Unpleasant Discovery

After a successful opening weekend, with the current Sierra Railway #2 (a 1922 3-truck Lima Shay),  shop operations turned back to the restoration of the Sierra #3, the ongoing boiler assessment of the Sierra #28, and routine maintenance of the #2. 

Unlike the Sierra #28,  which is a dependable, and relatively low-maintenance locomotive, the Sierra #2 seems to require constant work.  

While conducting routine maintenance, volunteers removing accumulated grime from the running gear discovered a large crack in the center plate on the center truck.  This is the piece that connects the body of the locomotive to the wheel assembly (trucks) of the locomotive. 

Center plate on the truck, with visible crack throughout.

Center plate of the shay center truck, with crack.

In order to assess the damage and make recommendations for repair, it was necessary to remove the truck.  For our other locomotives, this would be accomplished by driving over the drop pit, which is specially designed for the removal of the heavy truck assemblies.  However, this equipment doesn’t work for the Shay, due to its uneven weight distribution from the off-set boiler and side-mounted gears. 

This front view of the Shay shows the off-set boiler.

This front view of the Shay shows the off-set boiler.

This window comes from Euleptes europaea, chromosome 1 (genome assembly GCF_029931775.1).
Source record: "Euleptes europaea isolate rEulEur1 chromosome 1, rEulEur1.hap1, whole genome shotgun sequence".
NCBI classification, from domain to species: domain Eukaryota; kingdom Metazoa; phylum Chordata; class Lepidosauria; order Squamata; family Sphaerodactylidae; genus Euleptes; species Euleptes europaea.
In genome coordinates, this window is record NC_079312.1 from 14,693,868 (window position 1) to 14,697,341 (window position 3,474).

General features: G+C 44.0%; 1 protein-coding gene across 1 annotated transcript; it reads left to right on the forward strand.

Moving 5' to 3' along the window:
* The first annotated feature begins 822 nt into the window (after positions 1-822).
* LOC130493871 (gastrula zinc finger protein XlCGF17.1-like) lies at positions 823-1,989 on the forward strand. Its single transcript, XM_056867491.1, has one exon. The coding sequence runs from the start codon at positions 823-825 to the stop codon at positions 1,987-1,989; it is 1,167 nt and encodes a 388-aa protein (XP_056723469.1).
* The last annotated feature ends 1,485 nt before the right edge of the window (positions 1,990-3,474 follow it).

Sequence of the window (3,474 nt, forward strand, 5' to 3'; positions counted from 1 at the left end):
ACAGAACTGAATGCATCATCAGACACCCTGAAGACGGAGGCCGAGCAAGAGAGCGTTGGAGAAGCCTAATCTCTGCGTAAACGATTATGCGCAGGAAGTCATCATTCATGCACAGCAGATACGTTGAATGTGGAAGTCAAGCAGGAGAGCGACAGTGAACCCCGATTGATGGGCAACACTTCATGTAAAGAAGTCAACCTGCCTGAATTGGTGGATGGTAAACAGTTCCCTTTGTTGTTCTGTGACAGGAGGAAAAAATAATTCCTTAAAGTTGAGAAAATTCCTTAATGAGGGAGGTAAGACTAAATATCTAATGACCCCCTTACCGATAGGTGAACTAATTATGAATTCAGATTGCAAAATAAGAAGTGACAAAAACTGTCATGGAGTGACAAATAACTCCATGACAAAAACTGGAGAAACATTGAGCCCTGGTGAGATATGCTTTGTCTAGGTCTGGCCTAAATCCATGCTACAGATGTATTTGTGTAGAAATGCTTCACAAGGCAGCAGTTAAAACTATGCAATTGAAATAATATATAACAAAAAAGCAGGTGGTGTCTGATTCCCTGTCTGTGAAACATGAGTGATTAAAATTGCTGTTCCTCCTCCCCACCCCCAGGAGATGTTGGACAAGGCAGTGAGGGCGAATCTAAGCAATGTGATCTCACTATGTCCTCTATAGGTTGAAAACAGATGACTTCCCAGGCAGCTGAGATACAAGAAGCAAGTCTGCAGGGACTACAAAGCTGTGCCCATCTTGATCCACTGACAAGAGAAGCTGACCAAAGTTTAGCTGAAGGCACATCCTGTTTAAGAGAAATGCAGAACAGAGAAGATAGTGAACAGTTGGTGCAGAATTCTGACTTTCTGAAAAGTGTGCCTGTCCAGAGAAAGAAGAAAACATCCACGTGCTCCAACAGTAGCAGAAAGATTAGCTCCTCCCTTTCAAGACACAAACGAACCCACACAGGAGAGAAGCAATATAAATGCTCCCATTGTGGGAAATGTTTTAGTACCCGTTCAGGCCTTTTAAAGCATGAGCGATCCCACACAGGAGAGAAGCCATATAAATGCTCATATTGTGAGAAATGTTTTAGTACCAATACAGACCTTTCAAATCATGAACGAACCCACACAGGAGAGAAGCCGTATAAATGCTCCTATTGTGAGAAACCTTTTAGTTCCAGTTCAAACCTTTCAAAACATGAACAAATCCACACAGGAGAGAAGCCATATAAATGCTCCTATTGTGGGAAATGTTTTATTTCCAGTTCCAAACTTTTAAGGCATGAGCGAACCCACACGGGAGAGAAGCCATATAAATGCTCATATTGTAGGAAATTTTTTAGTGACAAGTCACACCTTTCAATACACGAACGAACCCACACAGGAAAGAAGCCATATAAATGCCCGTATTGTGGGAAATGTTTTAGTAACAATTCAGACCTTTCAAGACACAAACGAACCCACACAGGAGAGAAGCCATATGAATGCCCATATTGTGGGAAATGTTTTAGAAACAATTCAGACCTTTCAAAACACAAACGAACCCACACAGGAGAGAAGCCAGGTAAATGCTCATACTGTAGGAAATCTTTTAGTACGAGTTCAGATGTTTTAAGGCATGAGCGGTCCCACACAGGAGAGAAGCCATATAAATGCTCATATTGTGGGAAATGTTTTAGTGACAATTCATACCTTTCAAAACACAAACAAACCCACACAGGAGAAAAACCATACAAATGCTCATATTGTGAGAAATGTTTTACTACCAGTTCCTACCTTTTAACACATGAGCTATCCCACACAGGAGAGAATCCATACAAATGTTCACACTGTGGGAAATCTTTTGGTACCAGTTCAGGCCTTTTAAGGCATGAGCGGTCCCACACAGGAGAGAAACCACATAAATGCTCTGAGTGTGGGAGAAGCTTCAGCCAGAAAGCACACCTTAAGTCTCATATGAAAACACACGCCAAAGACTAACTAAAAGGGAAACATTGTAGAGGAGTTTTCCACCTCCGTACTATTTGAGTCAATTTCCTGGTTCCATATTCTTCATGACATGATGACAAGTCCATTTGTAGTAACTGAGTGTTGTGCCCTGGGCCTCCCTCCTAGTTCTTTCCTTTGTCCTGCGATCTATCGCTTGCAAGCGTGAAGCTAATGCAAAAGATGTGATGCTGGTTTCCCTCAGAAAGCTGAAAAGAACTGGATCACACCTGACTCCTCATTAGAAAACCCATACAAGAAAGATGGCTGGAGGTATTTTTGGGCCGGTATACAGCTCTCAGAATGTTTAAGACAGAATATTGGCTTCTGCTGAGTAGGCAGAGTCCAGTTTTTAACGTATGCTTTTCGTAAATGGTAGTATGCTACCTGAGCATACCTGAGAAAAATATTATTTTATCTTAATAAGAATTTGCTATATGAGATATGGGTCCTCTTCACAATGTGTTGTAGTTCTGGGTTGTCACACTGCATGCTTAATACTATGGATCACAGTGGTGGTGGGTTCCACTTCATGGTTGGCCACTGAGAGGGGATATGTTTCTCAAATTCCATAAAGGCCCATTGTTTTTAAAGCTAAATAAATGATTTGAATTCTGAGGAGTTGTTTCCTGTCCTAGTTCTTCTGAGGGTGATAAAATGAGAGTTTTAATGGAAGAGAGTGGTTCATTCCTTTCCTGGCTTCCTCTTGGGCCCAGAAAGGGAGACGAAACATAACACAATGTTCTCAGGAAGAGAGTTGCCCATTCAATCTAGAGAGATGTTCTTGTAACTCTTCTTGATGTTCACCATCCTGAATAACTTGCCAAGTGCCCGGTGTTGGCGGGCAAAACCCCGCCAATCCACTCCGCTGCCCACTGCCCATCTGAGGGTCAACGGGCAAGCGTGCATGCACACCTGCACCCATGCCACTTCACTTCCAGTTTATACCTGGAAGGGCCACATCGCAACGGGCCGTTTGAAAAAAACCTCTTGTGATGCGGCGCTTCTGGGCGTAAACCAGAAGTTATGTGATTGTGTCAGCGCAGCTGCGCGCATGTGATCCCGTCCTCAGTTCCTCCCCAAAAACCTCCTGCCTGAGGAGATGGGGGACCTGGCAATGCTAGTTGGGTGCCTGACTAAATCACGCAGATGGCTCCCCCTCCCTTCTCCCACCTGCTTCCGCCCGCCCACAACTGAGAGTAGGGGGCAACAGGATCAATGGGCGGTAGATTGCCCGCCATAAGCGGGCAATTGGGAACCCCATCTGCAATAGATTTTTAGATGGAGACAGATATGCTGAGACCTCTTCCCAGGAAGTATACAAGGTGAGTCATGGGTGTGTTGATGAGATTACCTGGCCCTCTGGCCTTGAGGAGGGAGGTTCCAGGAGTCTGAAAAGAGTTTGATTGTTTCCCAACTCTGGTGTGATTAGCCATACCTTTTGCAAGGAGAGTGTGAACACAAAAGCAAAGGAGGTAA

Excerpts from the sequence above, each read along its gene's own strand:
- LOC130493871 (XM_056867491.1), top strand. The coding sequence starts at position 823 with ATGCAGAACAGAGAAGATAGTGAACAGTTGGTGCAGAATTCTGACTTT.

The Shay also has a different tender configuration than our other locomotives– its oil tank is connected to the cab.  This means that even with the removal of the tender, the locomotive was still holding 4,000 gallons of oil.  It was necessary to pump the oil back into the tank car to relieve some of the weight. 

The locomotive was then jacked up, and  cribbing was installed under the frame to ensure safety.  This process took several days, then the truck was rolled out, allowing staff to access the broken part.

Rear view of the Shay, with the tender removed.  You can see the damaged truck in the foreground, and the back side of the oil cistern.

Rear view of the Shay, with the tender removed. You can see the damaged truck in the foreground, and the back side of the oil cistern on the cab.

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